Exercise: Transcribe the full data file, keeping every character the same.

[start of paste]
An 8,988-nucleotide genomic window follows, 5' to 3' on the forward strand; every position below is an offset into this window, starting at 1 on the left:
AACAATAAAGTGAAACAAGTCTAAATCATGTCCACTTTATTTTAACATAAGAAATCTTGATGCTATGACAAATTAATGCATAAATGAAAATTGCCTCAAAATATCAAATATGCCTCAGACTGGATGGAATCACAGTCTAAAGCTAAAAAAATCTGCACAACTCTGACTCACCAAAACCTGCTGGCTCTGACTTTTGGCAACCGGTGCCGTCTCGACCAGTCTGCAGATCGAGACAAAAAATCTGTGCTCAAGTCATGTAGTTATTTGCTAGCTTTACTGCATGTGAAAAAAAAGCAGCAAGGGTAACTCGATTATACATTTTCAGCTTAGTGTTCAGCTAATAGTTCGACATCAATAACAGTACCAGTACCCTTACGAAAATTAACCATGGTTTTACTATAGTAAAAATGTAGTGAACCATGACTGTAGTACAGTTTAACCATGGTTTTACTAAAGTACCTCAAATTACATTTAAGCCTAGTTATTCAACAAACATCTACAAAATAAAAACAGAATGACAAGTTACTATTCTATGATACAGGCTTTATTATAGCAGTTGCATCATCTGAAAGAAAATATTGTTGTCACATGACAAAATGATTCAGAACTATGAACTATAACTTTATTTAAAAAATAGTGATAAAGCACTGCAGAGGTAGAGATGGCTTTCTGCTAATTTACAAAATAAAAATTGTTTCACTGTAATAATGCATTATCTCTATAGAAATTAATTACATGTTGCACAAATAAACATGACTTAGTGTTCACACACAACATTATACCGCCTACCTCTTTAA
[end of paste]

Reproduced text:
An 8,988-nucleotide genomic window follows, 5' to 3' on the forward strand; every position below is an offset into this window, starting at 1 on the left:
AACAATAAAGTGAAACAAGTCTAAATCATGTCCACTTTATTTTAACATAAGAAATCTTGATGCTATGACAAATTAATGCATAAATGAAAATTGCCTCAAAATATCAAATATGCCTCAGACTGGATGGAATCACAGTCTAAAGCTAAAAAAATCTGCACAACTCTGACTCACCAAAACCTGCTGGCTCTGACTTTTGGCAACCGGTGCCGTCTCGACCAGTCTGCAGATCGAGACAAAAAATCTGTGCTCAAGTCATGTAGTTATTTGCTAGCTTTACTGCATGTGAAAAAAAAGCAGCAAGGGTAACTCGATTATACATTTTCAGCTTAGTGTTCAGCTAATAGTTCGACATCAATAACAGTACCAGTACCCTTACGAAAATTAACCATGGTTTTACTATAGTAAAAATGTAGTGAACCATGACTGTAGTACAGTTTAACCATGGTTTTACTAAAGTACCTCAAATTACATTTAAGCCTAGTTATTCAACAAACATCTACAAAATAAAAACAGAATGACAAGTTACTATTCTATGATACAGGCTTTATTATAGCAGTTGCATCATCTGAAAGAAAATATTGTTGTCACATGACAAAATGATTCAGAACTATGAACTATAACTTTATTTAAAAAATAGTGATAAAGCACTGCAGAGGTAGAGATGGCTTTCTGCTAATTTACAAAATAAAAATTGTTTCACTGTAATAATGCATTATCTCTATAGAAATTAATTACATGTTGCACAAATAAACATGACTTAGTGTTCACACACAACATTATACCGCCTACCTCTTTAA